• This could make a difference if you have smaller hands and shorter fingers, although it does not have to be a deal-breaker.

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Tone

Your idea of a physically comfortable guitar may change over time, as you get more and more used to playing the instrument.

The same may not be true of the gaping differences in tone between a classical and a steel-string acoustic.

  • Due to the fact that we are all drawn to (and away from, sometimes) instruments because of the way they sound, be sure to play any guitar as much as you need to make sure you love it before buying.
  • As a result of the string design, classical strings have a much rounder, warmer and softer tone than steel-string acoustics, which tend to sound bright and sharp.

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Pro-Tip: We love them all, so we’re not going to come down on one side or the other of the classical-versus-steel-string debate ringing in your head right now.

We want you to find the guitar you’re happy with! Remember, you can always get another guitar later.

In the meantime if you’d like more information, check out this lesson!

Classical vs. Acoustic Guitar: 10 Must-Know Differences

Best Classical Guitar for Beginners: Yamaha C40II

If your first guitar is going to be a classical guitar, congratulations! 

They’re lovely and easy to learn on, and the relative comfort of the strings more than makes up for the size difference in the neck.

The Yamaha C40 boasts several appointments that qualify it to be the best classical guitar for beginners.

  • First, it’s designed to be a beginner’s instrument.
  • It is priced extremely reasonably, and as with all Yamaha guitars, the quality of the instrument is just as reasonable.
  • This guitar goes for under $150, which makes it a low-risk investment in the best classical guitar for beginners category.

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  • The top of this guitar is spruce, which is just about the most popular wood for guitar tops because of its well-balanced resonance.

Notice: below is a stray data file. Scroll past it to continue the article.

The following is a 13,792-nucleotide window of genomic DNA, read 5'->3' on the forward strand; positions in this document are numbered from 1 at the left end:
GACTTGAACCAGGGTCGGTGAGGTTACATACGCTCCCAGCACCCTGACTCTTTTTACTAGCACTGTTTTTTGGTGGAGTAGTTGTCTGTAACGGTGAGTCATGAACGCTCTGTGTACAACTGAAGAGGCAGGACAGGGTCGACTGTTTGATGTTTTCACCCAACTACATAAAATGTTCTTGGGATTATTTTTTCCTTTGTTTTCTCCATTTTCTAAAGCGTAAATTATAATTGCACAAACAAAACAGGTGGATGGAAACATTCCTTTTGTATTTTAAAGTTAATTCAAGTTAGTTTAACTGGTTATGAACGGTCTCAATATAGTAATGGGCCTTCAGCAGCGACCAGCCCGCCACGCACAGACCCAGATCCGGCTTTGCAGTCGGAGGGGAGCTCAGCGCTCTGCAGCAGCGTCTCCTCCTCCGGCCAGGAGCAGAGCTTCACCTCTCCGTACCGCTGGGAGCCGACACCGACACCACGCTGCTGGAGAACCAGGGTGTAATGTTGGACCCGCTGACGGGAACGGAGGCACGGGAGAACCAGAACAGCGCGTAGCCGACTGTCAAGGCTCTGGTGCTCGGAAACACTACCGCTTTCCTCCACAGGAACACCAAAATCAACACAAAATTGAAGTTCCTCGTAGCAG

• The neck of the guitar is rosewood, which is one of the most popular woods for guitar necks. This is because it’s smooth and it doesn’t go all wobbly every time the temperature changes.

Overall, this should be a comfortably inexpensive guitar.

Some guitars play more stiffly than others, so you’ll be looking for how easy it is to adjust the tuning pegs and how easy it is to grab chords.

Make sure you play the guitar you are buying, because at the low end of guitars is where you find manufacturing inconsistencies!

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Best Classical Guitar For Beginners: Cordoba Mini II

With steel-string guitars, the conventional wisdom is that generally the larger the body, the larger the sound.

That’s why people play dreadnought guitars and those big lovely Gibson jumbo body guitars. They are booming with sound!

  • With classical guitars, the nylon strings tend to neutralize the “bigger is better” effect.
  • Although size still does affect volume to some degree, it’s just not that big a deal with these instruments.

With that in mind, allow us to introduce you to the lovely and spirited Cordoba Mini II! This is the best classical guitar for beginners who want to start small.

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  • The Mini II is a line of guitars that have slightly narrower necks and smaller bodies, so they are a bit easier to play and definitely more portable.
  • To say that this guitar would be suitable for a child to begin learning on speaks only to the guitar’s proportions relative to those of a small human.

This is NOT a toy guitar! The top is made of flamed mahogany, a stable and beautiful tonewood. It is under $200, but it will hold a tune and play nicely.

The Mini also comes with a spruce top as well as regular mahogany. It’s a lovely guitar that you can use to play in your living room or at your gig.